FSCS: We are neither lobbying for changes nor aware of any impending changes from the PRA. However, there is ongoing general thinking about how the payment of compensation by cheque can be replaced with a more modern and faster approach. Like most of the industry however, there remains debate about how the existing Continuity of Access rules might be approached.
So what does this all mean?
A key take away is that the regulatory focus on this topic is here to stay but the testing regime is going to increase in scope, specifically in frequency of testing as the FSCS achieve their goal of a three-year cycle. However, with the development of the FSCS online testing tool, the effort involved in responding to the FSCS requests should become less of a burden.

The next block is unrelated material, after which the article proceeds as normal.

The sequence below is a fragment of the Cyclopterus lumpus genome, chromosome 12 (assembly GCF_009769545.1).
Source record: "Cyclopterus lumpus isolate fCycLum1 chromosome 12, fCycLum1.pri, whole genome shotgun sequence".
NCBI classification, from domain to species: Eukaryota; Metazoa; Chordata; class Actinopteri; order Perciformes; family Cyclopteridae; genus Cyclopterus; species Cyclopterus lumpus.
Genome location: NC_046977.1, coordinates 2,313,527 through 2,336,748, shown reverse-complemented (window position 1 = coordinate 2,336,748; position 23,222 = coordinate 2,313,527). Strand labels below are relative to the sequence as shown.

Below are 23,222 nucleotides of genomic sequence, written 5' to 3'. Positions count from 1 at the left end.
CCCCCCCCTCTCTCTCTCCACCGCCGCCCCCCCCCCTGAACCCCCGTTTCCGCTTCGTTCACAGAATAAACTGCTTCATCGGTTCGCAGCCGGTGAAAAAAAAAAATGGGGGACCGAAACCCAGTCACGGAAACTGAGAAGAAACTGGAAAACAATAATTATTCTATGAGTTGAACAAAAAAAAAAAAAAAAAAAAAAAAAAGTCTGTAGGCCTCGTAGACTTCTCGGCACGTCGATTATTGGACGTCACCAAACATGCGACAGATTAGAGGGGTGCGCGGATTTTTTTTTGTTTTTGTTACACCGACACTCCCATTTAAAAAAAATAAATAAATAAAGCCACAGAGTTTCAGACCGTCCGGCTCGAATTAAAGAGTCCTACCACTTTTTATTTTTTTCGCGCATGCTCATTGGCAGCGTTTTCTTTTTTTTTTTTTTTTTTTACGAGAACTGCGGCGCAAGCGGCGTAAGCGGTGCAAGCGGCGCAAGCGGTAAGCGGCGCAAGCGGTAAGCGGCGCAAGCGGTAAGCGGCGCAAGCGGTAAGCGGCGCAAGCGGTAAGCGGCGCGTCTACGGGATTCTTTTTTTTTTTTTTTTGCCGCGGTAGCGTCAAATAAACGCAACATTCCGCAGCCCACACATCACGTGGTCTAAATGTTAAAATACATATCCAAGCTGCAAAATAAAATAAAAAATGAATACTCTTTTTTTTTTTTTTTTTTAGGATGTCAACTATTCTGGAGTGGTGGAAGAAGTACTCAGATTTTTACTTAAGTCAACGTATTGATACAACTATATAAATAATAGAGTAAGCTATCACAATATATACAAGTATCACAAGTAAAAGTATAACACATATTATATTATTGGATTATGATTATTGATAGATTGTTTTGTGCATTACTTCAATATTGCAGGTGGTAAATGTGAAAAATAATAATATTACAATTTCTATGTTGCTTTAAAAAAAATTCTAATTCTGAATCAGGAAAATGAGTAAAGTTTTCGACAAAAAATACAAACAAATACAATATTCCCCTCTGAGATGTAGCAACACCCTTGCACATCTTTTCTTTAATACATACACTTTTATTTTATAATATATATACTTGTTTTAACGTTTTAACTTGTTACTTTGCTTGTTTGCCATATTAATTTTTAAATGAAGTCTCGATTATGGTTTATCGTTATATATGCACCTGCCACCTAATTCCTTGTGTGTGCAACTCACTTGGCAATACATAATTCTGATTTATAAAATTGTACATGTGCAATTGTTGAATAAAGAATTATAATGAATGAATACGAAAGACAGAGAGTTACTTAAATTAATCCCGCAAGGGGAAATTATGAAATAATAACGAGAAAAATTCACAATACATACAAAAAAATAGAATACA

Rightly firms remain focused on compliance in this area and we are seeing demand for our services continuing to grow on three fronts; a more regularised approach by building FSCS compliance reviews into Internal Audit or compliance verification programmes; urgent requests for pre-verification in response to receiving the verification request from the PRA; and helping clients who are splitting their businesses through subsidiarisation.
In our view the industry is getting better at protecting depositors, but we are surprised by some of the fundamental or recurring errors we are encountering which is reflected in the FSCS' own observations.
That said, the industry seems to have a much better grasp of their systems and data to address concerns, which can only bode well for the industries ongoing compliance.